Guidelines for flight crewmembers regarding severe acute respiratory syndrome (SARS) have been published by the Centers for Disease Control. Crewmembers who are concerned that a passenger traveling from a SARS-infected area may be seriously
EVASWorldwide, the marketing arm for the emergency vision assurance system (EVAS), now has a training kit available for rental by its customers. The kit, which can be used for a 10-day period, rents for $2,950, postage included. In the kit, EVAS customers will find a training manual, a smoke generator and other items “to provide one-on-one training” to simulate smoke-in-the-cockpit conditions.
Dan Svoboda, paint-shop manager and 22-year veteran of Duncan Aviation in Lincoln, Neb., died last month of complications from cancer. He was 50 years old. Duncan officials praised Svoboda in developing the aircraft painting capabilities and techniques currently used by the company.
UK-based Jet-Care International has been appointed by Pratt & Whitney Canada to provide engine-condition trend monitoring. Jet-Care analyzes the data to show customers how their engine should be performing and plots anomalies so that early warnings of problems can quickly be addressed. Together with the company’s Spectro oil analysis program, Jet-Care said it monitors the health of more than 12,000 business jet engines in 60 countries.
BELL 407, BATTLE MOUNTAIN, NEV., AUG. 21, 2004–At 11:58 p.m., an Access Air Ambulance Bell 407, N2YN, crashed in rugged mountainous terrain about 27 nm southwest of Battle Mountain. The ATP pilot, the two medical crewmembers, an infant patient and the patient’s mother were killed and the helicopter destroyed. The patient was being flown from Battle Mountain Hospital to Washoe Medical Center in Reno.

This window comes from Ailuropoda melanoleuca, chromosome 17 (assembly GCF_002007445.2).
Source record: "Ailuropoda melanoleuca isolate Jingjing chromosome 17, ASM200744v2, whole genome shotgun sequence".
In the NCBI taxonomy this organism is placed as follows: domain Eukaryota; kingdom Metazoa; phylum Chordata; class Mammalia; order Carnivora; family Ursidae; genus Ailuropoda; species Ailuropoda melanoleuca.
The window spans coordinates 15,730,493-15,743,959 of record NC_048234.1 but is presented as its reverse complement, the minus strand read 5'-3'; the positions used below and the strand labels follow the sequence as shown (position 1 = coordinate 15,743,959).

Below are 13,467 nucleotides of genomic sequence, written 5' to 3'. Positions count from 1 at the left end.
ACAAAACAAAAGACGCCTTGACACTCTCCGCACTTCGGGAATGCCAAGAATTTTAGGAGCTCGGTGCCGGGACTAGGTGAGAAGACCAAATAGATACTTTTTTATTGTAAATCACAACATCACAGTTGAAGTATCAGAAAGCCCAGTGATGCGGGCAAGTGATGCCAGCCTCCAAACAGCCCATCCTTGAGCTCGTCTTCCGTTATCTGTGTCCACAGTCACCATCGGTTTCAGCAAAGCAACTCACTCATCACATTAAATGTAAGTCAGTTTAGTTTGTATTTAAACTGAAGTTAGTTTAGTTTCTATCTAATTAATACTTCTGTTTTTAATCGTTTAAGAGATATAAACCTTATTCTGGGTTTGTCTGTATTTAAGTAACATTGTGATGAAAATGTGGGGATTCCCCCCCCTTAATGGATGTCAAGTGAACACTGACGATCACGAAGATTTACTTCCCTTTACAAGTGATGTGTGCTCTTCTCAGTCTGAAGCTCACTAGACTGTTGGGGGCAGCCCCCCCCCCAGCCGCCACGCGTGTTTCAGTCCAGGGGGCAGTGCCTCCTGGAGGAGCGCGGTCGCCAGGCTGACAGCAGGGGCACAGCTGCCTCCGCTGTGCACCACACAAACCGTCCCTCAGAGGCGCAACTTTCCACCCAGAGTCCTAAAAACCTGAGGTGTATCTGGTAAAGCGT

The FAA is reviewing a proposed noise-compatibility program for Greater Rockford Airport in Illinois. The program, being formulated under Part 150, is scheduled to be approved or denied no later than November 4. Comments may be submitted until July 7. For further details, contact the FAA’s Prescott Snyder in Des Plaines, Ill. at (847) 294-7538 or via fax at (847) 294-7046.
Doctors and pilots. Hard to find a group more at odds. Doctors, in the person of aviation medical examiners (AMEs), put aviators holding Class I medical certificates through thorough examinations every six months. Aviators view these exams as one of the stiff prices they pay for the privilege of flying for pay.
Flight services giant Jeppesen is integrating SBS International, a leading company in the field of crew planning and scheduling, into its commercial aviation division. The move will add SBS’s Maestro suite of products, a complete line of crew scheduling and management applications, to the Jeppesen portfolio.
Charles Johnson, 60, who was named president of Cessna in March, remains on an “indefinite leave” of absence since late August due to undisclosed ongoing medical problems, according to a spokesman for the Wichita aircraft maker. Without elaborating on his illness, the spokesman said that doctors have ruled out cancer and heart-related problems. Cessna senior v-p of engineering Jack Pelton has assumed Johnson’s duties until he returns.
Canada’s CMC Electronics, the former Canadian Marconi, reported it has completed a second set of flight trials of its enhanced vision system, which uses a small infrared camera to capture a real-world view outside and ahead of the airplane and overlay it on a HUD.